A Bravura CSO Concert Featuring Violinist Vadim Gluzman in a Shostakovich Concerto, Plus Works by Debussy and Ravel

Violinist Vadim Gluzman joins the Chicago Symphony Orchestra and guest conductor David Afkhamin for a performance of Shostakovich’s “Violin Concerto No. 1.” (Credit: Todd Rosenberg)Violinist Vadim Gluzman joins the Chicago Symphony Orchestra and guest conductor David Afkhamin for a performance of Shostakovich’s “Violin Concerto No. 1.” (Credit: Todd Rosenberg)

There are many moments when music serves as the greatest escape from the upheaval in the world. And then there are times when that music not only captures a composer’s emotional turmoil as generated by the chaos and pain of a particular moment in history, but in some way echoes those feelings in the current moment as well.

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Such was the case this past Thursday evening at Orchestra Hall as guest conductor David Afkham led the Chicago Symphony Orchestra and Vadim Gluzman, the extraordinary guest violinist, in a riveting performance of Dmitri Shostakovich’s fiendishly difficult, emotionally intense “Violin Concerto No. 1 in A Minor.” In addition, the concert supplied alternative emotions, evoking the essence of pure beauty (Ravel’s “Menuet antique” and “La Valse”), and the power of nature (Debussy’s “La Mer”).

It was Ravel’s brief but beautiful “Menuet antique,” an alluring mix of the classical and the modern scored for a formidable group of instruments that served as a high energy opening to the program. There is just something so seductive about Ravel’s music — which too often is limited to his most iconic work, “Bolero” — and this lush, hauntingly beautiful piece proved the point.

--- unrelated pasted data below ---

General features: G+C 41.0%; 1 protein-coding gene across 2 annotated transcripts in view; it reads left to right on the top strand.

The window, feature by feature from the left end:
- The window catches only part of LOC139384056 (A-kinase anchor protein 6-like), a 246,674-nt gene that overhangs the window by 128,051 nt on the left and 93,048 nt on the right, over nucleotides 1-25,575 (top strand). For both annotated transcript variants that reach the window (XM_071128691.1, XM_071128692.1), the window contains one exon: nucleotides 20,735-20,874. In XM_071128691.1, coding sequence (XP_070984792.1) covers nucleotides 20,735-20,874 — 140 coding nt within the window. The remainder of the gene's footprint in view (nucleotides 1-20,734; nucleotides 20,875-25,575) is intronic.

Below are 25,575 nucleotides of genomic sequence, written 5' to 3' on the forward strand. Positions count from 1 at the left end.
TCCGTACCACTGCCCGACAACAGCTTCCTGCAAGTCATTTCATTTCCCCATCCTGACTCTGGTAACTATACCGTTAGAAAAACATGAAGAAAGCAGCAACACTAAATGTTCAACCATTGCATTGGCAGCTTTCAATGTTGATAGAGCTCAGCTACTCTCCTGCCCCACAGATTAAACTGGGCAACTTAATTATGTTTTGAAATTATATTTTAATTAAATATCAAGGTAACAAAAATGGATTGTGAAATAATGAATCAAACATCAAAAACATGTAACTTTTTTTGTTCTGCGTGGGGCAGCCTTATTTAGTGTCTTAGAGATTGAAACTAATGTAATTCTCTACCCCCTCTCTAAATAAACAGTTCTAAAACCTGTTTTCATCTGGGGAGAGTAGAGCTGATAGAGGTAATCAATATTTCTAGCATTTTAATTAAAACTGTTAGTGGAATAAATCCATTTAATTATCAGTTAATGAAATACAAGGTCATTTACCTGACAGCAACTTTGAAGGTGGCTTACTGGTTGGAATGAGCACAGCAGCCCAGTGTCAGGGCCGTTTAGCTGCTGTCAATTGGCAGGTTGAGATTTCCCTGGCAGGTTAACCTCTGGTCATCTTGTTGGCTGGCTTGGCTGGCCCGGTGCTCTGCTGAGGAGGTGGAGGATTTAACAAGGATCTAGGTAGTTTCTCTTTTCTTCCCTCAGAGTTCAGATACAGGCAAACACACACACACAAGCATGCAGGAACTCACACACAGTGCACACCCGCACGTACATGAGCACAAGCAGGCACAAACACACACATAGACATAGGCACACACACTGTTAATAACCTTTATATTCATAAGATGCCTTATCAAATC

And then it was on to the concert’s centerpiece, a work by Shostakovich (1906-1975), the Russian composer whose life during the Stalinist period was complex, to say the least. The “Violin Concerto” is a feverishly modern work that was, as Phillip Huscher’s invariably superb program notes explained, accused of displaying “formalistic perversion,” and more. In fact, what it really did was capture the fever of its time.

The “Violin Concerto” received a phenomenal performance by the CSO, with Gluzman — the world renowned Israeli-born violinist who plays on a golden-voiced Stradivarius — delivering a breathtaking performance of his fiendishly difficult role in this four-movement work that sets a solemn, somewhat anxious tone with its opening Nocturne. Backed by the strings, a celeste, harps, timpani, low winds and more, this opening sequence sets the emotional backdrop for what might very well be taken as Shostakovich’s angst-infused musical autobiography.

There is quite a dramatic mood change in the Scherzo, the rhythmically wild second movement that is exciting in a most intriguing, feverish way. Gluzman blazes in a virtuosic spin, playing at high speed and with wild intensity, and the rest of the orchestra follows suit. Next is a Passacaglia, full of anguish and psychic tension, with Gluzman ultimately launching into high-drive for a fiercely difficult and altogether breathtaking cadenza.